Prepare a commencement address. The commencement address plays the important role of inspiring others and making a graduation ceremony something that people will remember for a long time. To make your virtual graduation inspiring and uniquely you, write a brief but engaging commencement speech that talks about things you’ve experienced during your time at BSC, expresses your gratitude and appreciation and gives a shout-out to loved ones for their support. Don’t overthink it. Have fun. It doesn’t have to be lofty or overly serious. (Unless you want it to be.)
Here are some tips for making a good commencement address: Share a story of how you overcame failure. Share a pearl of wisdom about what you’ve learned in college. And use humor to connect with those watching and listening to you. The most important thing is to be yourself.
To give you more inspiration for your commencement address, here are some brief speech examples that can get you started and creative juices flowing.
“Remember, everyone will tell you it can’t be done until you do it. And when you do it, they’ll say it was luck. Unless you do it again, and they’ll say it was your genes. But if you do it again, you show your spirit is stronger than their words.”
“Stay limber and do yoga, both mental and physical. Eat vegetables and nourish your mind. Ask that person out. Listen to an ‘enemy.’ Use turn signals. Take care of each other.”
“Graduates are exhorted to think big, have noble aspirations. Some may achieve greatly. Let’s instead accomplish what is small and meaningful: maintaining dedicated relationships, helping others, becoming skilled at what we love. There is contentment in accepting our limits and striving to fulfill them.”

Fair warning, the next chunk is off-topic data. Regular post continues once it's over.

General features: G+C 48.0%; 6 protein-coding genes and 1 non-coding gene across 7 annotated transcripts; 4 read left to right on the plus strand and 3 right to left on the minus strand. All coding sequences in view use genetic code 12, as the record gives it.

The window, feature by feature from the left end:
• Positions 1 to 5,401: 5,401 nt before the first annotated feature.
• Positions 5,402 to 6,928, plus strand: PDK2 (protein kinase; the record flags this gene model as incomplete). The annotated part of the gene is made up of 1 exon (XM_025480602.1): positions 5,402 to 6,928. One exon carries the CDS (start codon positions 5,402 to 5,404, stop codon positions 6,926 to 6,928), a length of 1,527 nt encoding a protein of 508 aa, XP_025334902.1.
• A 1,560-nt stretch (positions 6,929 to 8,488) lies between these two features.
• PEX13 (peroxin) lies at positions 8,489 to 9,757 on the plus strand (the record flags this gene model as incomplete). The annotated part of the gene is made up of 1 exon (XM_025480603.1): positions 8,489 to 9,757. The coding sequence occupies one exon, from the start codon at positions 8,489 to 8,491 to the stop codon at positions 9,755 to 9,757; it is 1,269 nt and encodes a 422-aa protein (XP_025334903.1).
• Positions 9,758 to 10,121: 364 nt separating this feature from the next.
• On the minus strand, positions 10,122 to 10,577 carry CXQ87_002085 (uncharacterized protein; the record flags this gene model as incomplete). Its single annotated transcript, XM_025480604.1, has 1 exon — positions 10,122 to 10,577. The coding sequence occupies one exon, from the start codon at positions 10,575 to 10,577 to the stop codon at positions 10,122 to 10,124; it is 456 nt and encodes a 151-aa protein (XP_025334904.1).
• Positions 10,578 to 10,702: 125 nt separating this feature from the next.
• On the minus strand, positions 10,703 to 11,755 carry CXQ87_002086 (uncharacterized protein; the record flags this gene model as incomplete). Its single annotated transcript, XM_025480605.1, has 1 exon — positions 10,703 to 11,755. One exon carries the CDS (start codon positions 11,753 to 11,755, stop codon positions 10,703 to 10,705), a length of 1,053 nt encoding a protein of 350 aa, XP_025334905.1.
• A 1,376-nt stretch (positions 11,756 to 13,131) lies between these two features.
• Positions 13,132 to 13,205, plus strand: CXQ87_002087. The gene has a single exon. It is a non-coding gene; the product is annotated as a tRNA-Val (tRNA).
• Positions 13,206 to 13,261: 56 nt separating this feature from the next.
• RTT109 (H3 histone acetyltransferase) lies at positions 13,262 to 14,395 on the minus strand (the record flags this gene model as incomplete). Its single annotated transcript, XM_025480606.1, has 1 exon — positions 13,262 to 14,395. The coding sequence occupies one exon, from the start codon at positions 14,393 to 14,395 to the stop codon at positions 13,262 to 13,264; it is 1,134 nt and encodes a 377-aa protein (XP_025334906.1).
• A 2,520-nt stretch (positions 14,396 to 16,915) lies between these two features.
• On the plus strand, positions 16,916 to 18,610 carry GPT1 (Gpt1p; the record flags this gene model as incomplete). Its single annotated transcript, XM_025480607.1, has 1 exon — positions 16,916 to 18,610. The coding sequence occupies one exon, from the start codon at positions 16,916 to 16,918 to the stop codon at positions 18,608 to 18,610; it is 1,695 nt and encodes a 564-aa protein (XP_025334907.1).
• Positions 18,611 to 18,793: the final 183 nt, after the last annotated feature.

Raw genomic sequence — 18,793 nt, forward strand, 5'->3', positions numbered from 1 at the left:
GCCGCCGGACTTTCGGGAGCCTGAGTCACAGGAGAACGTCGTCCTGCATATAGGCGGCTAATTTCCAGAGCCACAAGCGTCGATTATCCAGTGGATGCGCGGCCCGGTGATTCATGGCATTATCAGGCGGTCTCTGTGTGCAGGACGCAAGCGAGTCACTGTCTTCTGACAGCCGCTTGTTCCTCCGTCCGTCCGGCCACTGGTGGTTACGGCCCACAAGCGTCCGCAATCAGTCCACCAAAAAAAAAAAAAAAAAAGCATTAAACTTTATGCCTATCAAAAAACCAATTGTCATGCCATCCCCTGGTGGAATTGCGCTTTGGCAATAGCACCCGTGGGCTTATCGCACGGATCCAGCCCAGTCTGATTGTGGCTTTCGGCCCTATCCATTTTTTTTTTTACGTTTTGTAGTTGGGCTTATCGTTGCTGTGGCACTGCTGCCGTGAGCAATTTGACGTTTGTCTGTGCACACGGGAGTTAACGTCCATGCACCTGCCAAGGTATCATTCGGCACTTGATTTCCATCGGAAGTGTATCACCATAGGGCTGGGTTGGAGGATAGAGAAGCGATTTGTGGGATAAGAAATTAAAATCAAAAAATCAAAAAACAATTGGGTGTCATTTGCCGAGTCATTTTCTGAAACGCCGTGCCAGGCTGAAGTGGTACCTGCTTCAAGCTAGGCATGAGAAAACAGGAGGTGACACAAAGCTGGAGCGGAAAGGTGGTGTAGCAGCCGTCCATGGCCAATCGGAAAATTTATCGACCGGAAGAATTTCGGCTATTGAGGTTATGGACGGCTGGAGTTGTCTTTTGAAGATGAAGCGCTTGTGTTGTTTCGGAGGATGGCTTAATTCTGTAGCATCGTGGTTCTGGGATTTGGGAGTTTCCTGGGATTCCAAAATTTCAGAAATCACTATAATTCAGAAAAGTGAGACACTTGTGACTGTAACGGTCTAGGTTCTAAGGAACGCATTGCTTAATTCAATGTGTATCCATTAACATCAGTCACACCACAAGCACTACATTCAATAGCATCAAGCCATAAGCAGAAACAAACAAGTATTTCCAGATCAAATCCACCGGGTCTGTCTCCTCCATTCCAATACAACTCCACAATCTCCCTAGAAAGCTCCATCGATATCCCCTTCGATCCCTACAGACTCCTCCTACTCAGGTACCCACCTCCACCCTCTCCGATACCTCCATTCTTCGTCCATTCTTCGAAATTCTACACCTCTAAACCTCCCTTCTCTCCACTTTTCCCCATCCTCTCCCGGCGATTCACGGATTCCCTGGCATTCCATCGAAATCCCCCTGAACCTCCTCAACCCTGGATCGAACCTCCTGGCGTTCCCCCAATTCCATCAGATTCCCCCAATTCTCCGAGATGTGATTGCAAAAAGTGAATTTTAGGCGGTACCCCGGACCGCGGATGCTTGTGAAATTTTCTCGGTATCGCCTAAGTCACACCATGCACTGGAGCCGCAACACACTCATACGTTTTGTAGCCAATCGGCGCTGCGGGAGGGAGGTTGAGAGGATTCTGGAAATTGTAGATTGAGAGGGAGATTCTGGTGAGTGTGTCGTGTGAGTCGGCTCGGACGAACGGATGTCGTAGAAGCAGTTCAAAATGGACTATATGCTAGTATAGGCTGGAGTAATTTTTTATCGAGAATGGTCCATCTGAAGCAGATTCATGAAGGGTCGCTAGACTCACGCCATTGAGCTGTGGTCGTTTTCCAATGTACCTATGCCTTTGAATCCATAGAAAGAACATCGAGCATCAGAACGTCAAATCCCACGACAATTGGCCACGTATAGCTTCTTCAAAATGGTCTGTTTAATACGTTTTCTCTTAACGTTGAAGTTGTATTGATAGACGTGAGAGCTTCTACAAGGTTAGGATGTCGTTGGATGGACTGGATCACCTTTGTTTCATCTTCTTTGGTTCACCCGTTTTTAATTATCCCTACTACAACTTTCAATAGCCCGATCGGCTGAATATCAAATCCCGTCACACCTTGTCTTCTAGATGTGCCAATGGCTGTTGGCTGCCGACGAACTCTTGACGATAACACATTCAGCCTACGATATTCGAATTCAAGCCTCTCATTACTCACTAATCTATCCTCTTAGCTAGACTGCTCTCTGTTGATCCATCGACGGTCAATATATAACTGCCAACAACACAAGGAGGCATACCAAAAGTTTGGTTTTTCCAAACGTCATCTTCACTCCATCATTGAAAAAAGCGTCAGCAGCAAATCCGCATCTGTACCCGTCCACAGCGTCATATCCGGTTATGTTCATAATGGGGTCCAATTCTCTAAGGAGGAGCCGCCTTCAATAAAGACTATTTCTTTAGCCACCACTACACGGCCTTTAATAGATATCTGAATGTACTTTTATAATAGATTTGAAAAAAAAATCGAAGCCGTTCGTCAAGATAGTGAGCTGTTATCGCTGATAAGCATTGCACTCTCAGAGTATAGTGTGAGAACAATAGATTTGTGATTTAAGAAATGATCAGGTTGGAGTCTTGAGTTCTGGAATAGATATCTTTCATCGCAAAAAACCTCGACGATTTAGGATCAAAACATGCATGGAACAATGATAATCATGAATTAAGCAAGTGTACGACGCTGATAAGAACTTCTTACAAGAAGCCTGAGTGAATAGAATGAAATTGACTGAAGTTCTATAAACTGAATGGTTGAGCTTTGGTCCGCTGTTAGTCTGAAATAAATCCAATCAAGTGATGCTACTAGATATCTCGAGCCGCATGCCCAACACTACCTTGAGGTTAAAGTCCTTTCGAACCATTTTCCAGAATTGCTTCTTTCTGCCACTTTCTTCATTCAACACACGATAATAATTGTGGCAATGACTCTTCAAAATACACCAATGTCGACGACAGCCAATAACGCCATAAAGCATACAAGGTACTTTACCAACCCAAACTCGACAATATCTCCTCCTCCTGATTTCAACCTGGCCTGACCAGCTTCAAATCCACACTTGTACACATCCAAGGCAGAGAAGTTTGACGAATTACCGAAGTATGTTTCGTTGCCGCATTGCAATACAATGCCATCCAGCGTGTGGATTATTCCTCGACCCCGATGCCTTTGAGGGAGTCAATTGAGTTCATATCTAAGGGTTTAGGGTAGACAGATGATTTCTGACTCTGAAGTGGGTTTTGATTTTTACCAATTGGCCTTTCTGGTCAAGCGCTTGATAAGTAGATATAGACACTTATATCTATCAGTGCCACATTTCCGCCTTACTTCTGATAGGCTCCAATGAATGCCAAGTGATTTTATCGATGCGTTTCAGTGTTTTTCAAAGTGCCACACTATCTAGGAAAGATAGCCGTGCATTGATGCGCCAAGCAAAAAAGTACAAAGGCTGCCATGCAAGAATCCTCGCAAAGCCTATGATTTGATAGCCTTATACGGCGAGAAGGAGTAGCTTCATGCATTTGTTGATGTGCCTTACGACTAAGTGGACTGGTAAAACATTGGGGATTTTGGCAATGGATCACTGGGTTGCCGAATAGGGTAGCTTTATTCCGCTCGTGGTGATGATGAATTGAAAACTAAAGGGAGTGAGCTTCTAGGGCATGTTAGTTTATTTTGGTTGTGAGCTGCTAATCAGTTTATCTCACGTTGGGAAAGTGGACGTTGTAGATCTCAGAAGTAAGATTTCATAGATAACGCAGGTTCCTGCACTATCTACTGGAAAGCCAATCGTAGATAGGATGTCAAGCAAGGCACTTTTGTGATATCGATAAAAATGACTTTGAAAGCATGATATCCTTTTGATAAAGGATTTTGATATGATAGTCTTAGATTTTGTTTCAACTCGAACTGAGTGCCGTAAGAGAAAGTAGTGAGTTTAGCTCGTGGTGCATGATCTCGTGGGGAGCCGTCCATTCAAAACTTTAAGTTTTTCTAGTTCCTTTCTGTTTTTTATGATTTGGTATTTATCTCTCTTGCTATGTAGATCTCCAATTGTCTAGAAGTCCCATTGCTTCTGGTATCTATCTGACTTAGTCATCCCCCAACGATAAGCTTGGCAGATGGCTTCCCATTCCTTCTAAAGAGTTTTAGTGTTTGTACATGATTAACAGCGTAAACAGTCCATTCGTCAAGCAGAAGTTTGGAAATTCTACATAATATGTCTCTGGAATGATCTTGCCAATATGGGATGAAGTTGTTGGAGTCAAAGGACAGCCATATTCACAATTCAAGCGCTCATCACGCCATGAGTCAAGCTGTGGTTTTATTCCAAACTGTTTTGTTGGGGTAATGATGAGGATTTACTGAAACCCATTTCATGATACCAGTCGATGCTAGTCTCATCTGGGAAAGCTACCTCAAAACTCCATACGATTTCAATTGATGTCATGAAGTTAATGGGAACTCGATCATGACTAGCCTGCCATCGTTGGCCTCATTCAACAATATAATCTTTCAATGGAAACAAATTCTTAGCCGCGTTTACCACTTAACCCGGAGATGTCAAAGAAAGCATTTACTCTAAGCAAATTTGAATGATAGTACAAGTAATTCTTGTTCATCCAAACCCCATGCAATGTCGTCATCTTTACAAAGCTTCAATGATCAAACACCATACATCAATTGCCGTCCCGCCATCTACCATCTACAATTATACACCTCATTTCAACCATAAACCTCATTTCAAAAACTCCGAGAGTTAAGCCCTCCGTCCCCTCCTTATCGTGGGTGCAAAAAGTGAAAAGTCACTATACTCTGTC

Take a lesson from the masters. Maybe your commencement address has a theme or a lifelong lesson. It could be about never settling. Or having the courage to fail with the knowledge you’ll learn for it. Here are two strong examples from Steve Jobs and Denzel Washington.
“I’m convinced that the only thing that kept me going was that I loved what I did. You’ve got to find what you love. And that is as true for your work as it is for your lovers. Your work is going to fill a large part of your life, and the only way to be truly satisfied is to do what you believe is great work. And the only way to do great work is to love what you do. If you haven’t found it yet, keep looking. Don’t settle.” - Steve Jobs
“Fall forward. Reggie Jackson struck out 2,600 times in his career, the most in the history of baseball. But you don’t hear about the strikeouts. People remember the home runs. Fall forward. Thomas Edison conducted 1,000 failed experiments. Did you know that? I didn’t know that because the 1,001st was the light bulb. Fall forward. Every failed experiment is one step closer to success.” - Denzel Washington
Turn to literature. Use a poem or speech for your commencement from such luminaries as Robert Frost, Langston Hughes or Maya Angelou. Here are some words of inspiration from the bard himself, William Shakespeare, about the importance of being your authentic self.
“Neither a borrower nor a lender be, For loan oft loses both itself and friend,
And borrowing dulls the edge of husbandry. This above all: to thine own self be true,
And it must follow, as the night the day, Thou canst not then be false to any man.”
While nothing can replace attending your graduation ceremony in-person, you can still celebrate this time in your life in a momentous way with your very own event. Yes, a virtual graduation can be memorable, too. Who knew.